March 17, 2003
For many Greek Orthodox, Lent is a time for fasting. Even if you've never fasted for Lent, you've probably seen your yiayia or maybe your mother do
it, and maybe thought to yourself that it was probably years of fasting that made yiayia too short to ride the roller coasters at Kings Dominion or Six Flags. It's hard to envision yourself giving up meat and dairy for 40 days plus Holy Week, particularly in a day and age of frequent eating out, snacking on processed foods with ingredient lists a half mile long, and trying to eat enough calories to get you through a 60 hour work week. But if you ever decided you wanted to try fasting for Lent, here's a few tips to get you through.
1) Fast at your own pace...
If you've never fasted before, or if you don't feel like depriving yourself totally during Lent, perhaps a more relaxed fast is for you. Catholics usually don't eat meat on Fridays and allow for fish, which would allow you to go to McDonalds and get their Filet o' Fish sandwich and fries every Friday for lunch. If you feel like that's not enough, try fasting on Wednesdays and Fridays. If you think you can do without meat, just skip meat for the whole time and leave in the diary. Even if you're going to give up meat and dairy, if you don't want to spend an hour and a half in the grocery store, just reading labels, go with the two line or 2% rule. Many packaged foods have some sort of dairy in them. (whey is an ingredient often found in cookies, crackers, and other snacks that takes them off the list of foods you can eat.) To avoid nixing everything, stop reading at the part where it reads, "Contains less than 2% of the following..." or after the second line. Trust us, you'll be a lot happier and you wont go blind from reading too much fine print.
2) Why God invented Peanut Butter...
To some people out there, the thought of eating peanut butter past the age of
ten is a little hard to swallow. But when you're hungry and you don't want to take the time to fix yourself a salad for the fifth time in two days, peanut butter is the perfect way to make it through 40 days. It goes well on fruit or bread, is high in protein so you don't lose 15 pounds in muscle, it doesn't spoil, and best of all it's cheap. And when you add it to another Lenten miracle, Hershey's Chocolate Syrup, you might even fool yourself into thinking that you're eating a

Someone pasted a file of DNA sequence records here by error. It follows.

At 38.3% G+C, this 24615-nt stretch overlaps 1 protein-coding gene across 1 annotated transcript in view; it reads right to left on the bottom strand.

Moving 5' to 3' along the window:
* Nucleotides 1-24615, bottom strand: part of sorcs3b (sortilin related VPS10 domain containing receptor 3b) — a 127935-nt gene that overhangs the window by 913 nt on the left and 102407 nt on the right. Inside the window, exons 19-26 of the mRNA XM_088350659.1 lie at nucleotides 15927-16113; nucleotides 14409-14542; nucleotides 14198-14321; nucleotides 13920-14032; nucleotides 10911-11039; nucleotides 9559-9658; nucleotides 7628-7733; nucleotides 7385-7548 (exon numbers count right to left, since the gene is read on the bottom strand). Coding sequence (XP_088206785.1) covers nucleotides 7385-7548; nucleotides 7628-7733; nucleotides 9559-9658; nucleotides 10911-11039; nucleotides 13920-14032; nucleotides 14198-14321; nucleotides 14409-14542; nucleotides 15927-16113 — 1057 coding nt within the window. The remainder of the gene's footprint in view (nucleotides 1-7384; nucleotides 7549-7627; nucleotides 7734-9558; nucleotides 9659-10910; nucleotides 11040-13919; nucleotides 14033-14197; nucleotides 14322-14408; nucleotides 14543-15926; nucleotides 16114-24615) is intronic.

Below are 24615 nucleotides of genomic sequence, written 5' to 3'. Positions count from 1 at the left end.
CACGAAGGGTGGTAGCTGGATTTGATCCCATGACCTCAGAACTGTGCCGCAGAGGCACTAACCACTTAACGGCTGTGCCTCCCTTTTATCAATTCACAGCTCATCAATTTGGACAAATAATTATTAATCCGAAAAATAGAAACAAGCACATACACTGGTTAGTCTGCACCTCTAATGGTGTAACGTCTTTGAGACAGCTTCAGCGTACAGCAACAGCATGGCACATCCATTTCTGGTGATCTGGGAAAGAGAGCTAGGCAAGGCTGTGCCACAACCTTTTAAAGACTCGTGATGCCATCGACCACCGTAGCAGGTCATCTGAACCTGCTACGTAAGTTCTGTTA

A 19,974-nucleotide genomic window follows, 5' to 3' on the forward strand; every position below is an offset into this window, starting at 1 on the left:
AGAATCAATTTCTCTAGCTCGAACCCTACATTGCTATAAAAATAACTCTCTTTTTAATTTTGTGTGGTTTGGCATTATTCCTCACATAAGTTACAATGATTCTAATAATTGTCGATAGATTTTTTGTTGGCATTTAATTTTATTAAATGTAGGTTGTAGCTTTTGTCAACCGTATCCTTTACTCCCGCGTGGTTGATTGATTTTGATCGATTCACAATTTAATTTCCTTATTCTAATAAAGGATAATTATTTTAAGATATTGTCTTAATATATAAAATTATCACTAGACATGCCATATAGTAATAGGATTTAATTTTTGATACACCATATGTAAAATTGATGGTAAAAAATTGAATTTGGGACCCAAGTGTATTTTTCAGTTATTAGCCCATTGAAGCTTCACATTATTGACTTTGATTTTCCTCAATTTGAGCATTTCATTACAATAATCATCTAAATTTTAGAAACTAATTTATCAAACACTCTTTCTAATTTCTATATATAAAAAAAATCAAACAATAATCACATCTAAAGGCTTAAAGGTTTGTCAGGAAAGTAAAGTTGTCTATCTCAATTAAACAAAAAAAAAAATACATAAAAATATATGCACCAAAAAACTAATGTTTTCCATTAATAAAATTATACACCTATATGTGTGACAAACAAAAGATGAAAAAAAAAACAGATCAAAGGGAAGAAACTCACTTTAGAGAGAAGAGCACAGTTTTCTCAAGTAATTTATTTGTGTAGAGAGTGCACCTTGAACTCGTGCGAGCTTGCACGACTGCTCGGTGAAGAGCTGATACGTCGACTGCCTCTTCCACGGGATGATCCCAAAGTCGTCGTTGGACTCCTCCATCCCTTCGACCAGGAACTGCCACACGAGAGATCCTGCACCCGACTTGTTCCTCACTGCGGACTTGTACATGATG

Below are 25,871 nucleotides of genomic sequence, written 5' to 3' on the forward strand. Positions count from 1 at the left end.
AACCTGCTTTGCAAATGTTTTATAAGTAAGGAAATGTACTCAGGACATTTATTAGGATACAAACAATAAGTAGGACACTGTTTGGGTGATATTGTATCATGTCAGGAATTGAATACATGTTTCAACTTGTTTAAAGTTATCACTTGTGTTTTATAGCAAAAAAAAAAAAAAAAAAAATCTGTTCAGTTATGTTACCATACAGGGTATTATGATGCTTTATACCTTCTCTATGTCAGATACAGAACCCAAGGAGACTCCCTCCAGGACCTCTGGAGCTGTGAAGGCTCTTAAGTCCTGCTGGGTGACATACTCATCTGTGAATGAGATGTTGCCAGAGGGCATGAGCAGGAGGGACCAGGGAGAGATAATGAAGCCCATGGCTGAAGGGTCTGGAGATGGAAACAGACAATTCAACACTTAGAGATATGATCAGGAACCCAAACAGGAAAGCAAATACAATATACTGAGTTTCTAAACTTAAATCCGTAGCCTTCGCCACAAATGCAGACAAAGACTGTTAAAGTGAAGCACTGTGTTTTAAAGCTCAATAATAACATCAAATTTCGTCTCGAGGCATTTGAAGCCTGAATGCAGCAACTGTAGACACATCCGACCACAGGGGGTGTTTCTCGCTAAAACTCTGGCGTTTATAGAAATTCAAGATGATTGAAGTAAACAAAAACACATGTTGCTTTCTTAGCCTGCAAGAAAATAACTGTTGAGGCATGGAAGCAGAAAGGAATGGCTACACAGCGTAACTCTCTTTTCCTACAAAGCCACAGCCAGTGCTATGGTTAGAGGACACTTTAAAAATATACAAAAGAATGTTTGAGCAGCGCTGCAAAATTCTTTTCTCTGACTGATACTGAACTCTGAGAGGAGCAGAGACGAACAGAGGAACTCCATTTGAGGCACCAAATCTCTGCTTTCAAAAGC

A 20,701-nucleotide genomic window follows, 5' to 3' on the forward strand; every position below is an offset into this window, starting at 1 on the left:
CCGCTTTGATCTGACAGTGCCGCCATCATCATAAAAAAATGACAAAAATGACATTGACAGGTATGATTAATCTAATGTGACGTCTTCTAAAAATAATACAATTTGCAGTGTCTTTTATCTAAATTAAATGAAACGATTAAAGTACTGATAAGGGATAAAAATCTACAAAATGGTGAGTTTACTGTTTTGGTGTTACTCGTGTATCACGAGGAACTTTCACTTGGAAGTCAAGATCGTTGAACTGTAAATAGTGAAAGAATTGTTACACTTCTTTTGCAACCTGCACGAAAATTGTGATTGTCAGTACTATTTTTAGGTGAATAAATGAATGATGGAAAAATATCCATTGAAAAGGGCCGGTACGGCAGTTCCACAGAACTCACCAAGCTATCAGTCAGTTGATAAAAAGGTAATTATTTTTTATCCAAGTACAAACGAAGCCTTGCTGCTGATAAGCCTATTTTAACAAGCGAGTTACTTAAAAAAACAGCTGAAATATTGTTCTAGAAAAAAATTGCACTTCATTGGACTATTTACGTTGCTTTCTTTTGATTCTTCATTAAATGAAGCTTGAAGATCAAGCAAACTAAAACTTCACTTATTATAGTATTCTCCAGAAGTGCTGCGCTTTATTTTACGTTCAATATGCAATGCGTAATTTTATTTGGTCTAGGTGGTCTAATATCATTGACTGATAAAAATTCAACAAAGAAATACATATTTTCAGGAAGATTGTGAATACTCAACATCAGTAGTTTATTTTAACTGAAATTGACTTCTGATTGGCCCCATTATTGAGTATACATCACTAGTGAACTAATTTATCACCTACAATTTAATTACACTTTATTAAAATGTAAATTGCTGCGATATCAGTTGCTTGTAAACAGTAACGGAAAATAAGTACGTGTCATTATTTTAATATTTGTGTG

Reese's Peanut Butter Cup.
3) Go Ethnic...
Lent is a good time to try those often neglected Ethnic foods like guacamole, humus, tabouli, Thai food, and Indian food. In fact if you are ever wondering if you can eat something, particularly when eating out, ask a Hindu. Our friend Sanjay's parents were the first to break the story that McDonald's French fries used to be or still are flavored with beef powder, and that Pizza Hut's pizza sauce had meat flavoring in it as well.
4) Go Spicy…
When you can't have meat or cheese, try adding jalapenos or hot sauce or anything else spicy to your otherwise boring bowl of lentil soup or veggie sub from Subway. The heartburn alone will make you not want to eat anything else for hours, thus tiding you over until the next morning.
5) Oh Boy, Soy!
It's incredible what the processors of soybeans can make look and taste like meat and dairy these days. Perhaps the best use of the soybean is for soymilk, particularly the chocolate or vanilla flavored varieties. 8th Continent's Chocolate flavored soymilk tastes just like you are drinking a chocolate milkshake, but for everyday use on cereal, we recommend Silk's Vanilla flavor. Watch out for many soy products that try to pass themselves off as meat, because they'll have eggs in them, and are not quite meatless. We're just upset that they've never tried to make soy into Greek items, like a nice
soyros sandwich with tsoytziki or a delicious soyvlaki.
So there you have some suggestions on how to fast for Lent. If you have any tips, menu items, recipes, or good restaurants with a variety of Lenten options, drop us a line at
TheGuys@DCGreeks.com, and we'll share them with everyone in the days and weeks ahead.
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